The Museum's main floor 2009.
Our Historic Home
Racine Heritage Museum is housed in a historic building that was originally built as a Carnegie Library in 1903. Libraries were a favorite philanthropy of Andrew Carnegie, whose foundation financed 1,679 libraries in the United States between 1880 and 1917.
The library outgrew the space and moved to a new site in 1958. The building was given a new life as the Racine County Museum (now Racine Heritage Museum) in 1962.
The Museum's front doors.
The building has been grandfathered out of the Americans with Disabilities Act, and is not handicapped accessible. We apologize for the inconvenience.
Efforts to create a local public library began in 1897, were spearheaded by the Women's Club of Racine and supported by area businessmen. Eventually the City of Racine sought construction funds from Andrew Carnegie, who, late in 1901, offered $50,000. The building located at 701 Main Street was completed and opened in March of 1904.
The library outgrew the space, leading to the construction of a new central library at Seventh and Lake Streets, which opened in 1958. After much debate, the Carnegie building was transferred to County management in 1961, and opened as the Racine County Museum in 1962.
Inside the library sometime before 1950.
Scottish-born Andrew Carnegie had immigrated to Allegheny, Pennsylvania at 12 years of age. His formal education (three years) ended with immigration, but Carnegie was able to continue to read because Allegheny's Colonel James Anderson allowed young workers to borrow a book from his personal library every Saturday. Carnegie later said this opportunity opened the windows through which the light of knowledge streamed, and he resolved to make similar opportunities available to other poor workers should he ever be wealthy.
The refurbished library of the 1950s.
Carnegie eventually created the Carnegie Steel Company, and he did indeed become wealthy. In 1901 he sold the steel company for $250 million dollars, retired and devoted the rest of his life to giving away his immense wealth. Libraries were one of his favorite philanthropies; The Carnegie Foundation financed 1,679 libraries in the United States between 1880 and 1917.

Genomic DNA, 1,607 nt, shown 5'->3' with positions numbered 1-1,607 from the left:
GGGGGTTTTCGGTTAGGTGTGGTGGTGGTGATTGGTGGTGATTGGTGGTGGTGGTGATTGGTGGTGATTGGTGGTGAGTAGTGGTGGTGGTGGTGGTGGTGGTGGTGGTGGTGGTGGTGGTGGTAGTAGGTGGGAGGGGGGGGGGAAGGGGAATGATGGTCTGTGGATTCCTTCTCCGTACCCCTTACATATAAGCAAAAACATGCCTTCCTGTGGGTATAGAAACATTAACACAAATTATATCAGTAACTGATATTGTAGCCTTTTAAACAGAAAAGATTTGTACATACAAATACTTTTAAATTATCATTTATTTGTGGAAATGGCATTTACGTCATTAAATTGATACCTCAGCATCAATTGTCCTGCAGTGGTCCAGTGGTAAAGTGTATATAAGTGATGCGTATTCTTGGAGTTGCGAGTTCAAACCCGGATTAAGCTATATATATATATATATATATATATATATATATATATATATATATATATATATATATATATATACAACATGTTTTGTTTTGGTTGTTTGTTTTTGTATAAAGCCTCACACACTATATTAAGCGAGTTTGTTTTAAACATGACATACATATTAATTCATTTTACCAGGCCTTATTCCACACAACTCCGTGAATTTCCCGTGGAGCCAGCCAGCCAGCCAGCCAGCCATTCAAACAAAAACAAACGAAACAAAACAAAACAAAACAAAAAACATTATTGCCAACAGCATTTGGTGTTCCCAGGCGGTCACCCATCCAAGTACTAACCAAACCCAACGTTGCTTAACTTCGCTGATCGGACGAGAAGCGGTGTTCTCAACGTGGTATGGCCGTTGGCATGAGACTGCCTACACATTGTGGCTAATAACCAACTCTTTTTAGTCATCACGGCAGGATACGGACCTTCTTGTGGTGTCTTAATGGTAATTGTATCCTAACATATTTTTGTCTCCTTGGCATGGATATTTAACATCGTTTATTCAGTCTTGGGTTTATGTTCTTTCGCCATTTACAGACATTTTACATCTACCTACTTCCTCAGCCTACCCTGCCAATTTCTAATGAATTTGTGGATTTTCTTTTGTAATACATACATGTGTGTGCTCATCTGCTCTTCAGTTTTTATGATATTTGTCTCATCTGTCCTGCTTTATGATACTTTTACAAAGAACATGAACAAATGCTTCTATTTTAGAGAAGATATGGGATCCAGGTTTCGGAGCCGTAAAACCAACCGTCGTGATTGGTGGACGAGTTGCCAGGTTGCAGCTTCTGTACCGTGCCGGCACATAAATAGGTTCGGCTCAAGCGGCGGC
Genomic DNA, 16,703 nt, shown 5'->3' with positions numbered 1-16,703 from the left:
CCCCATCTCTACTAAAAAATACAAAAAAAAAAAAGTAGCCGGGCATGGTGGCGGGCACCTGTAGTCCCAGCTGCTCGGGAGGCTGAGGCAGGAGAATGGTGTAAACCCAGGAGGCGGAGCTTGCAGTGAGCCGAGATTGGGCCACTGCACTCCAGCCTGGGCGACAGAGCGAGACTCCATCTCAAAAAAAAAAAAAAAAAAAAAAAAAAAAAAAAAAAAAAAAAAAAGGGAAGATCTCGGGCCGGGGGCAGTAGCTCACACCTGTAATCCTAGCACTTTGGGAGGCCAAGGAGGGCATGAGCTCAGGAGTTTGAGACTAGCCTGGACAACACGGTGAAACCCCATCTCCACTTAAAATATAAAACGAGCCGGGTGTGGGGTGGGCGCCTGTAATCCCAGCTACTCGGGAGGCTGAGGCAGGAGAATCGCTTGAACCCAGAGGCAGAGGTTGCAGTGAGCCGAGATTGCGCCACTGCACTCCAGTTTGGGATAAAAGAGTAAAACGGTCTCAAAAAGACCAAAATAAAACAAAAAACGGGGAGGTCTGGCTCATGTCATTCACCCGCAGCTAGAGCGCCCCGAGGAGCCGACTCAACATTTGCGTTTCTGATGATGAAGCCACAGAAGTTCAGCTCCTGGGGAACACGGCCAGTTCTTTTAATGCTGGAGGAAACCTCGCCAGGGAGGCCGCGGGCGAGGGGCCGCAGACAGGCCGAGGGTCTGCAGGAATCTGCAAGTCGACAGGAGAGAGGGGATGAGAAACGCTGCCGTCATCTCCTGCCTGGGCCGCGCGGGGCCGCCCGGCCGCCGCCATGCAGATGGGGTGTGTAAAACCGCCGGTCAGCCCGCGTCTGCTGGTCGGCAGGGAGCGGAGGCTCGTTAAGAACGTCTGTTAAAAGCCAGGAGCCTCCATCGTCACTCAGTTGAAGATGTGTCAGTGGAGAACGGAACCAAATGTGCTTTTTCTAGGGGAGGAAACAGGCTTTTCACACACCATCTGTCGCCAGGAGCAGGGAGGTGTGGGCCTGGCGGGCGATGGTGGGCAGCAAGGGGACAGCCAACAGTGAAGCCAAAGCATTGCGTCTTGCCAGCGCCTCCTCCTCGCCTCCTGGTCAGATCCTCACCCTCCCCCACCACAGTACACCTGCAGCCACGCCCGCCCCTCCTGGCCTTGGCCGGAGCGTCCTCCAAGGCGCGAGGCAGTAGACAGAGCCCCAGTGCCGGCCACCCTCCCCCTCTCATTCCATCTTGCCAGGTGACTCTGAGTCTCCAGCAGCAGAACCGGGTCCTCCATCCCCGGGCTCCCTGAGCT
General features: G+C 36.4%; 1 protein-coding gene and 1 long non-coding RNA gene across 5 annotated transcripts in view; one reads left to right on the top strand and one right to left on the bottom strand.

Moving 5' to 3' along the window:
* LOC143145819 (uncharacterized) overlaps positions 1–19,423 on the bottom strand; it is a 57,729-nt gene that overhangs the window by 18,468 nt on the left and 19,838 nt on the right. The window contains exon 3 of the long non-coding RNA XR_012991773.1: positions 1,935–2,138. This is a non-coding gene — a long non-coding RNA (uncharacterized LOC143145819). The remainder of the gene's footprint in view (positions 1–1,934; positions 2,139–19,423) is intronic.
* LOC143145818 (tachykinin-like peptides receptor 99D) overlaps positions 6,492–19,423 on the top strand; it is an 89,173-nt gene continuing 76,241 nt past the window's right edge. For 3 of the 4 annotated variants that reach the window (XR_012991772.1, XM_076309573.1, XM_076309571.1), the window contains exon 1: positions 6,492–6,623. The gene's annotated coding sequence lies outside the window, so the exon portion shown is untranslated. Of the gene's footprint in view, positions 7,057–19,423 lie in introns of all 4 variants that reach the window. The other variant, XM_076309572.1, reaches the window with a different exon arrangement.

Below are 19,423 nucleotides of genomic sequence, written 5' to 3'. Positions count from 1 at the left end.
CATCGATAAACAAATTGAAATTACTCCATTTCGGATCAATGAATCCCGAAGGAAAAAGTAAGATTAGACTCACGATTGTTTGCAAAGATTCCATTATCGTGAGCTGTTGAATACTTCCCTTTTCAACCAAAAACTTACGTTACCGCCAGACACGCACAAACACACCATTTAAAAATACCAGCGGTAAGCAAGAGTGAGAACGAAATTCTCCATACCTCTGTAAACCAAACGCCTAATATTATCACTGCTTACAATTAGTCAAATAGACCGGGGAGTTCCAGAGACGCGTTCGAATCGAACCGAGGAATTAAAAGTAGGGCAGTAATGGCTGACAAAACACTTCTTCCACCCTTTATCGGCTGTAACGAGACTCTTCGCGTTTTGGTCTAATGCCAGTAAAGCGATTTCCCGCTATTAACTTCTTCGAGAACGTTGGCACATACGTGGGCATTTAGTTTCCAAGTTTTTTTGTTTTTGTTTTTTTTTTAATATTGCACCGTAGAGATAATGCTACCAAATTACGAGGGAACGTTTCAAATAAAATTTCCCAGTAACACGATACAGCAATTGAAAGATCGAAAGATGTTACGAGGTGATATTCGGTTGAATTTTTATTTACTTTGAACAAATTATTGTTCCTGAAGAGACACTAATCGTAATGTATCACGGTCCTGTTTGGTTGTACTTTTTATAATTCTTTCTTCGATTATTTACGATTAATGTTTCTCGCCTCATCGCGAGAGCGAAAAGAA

Why not everyone wanted Carnegie's money
Andrew Carnegie always maintained that when workers went on strike, his steel mills should shut down, and strikebreaking scabs would never be used.
In July of 1892, with Carnegie away in Scotland and Henry Clay Frick in charge of the Homestead Steel Plant, the workers there went on strike. Frick decided to stop negotiating with the union, locked workers out of the plant, and brought in the Pinkerton National Detective Agency to protect the plant and the non-union force he intended to hire. When the Pinkertons arrived, an army of angry strikers met them, and hours of gunfire and other attacks resulted in deaths and injuries. The Pennsylvania National Guard eventually restored order, and the union broke in a few months. Although Carnegie himself did not initiate this sequence of events, neither did he tell Frick not to do so. He also didn't settle the strike once the violence erupted.
Carnegie's offer to Racine was presented at the City Council meeting on January 6, 1902. At this same meeting the local Trades and Labor Council filed an objection to accepting the money because to do so would be "perpetuating the memory of one whose attitude… caused the deaths at the hands of his hired assassins of toilers in his employ… We believe the acceptance of money thus polluted is morally wrong."
On 20 January 1902 the Carnegie offer was accepted. A site and architect were chosen, and by May of 1903 the cornerstone was laid. The library opened for business in March of 1904.
Fascinating Fact: Racine's Second Carnegie Library
By 1912 Racine needed more library space. A second request for funds was made of Andrew Carnegie, and granted. Built in the Prairie style, still standing at 1407 South Memorial Drive, it is now privately owned after serving as a branch library for 74 years.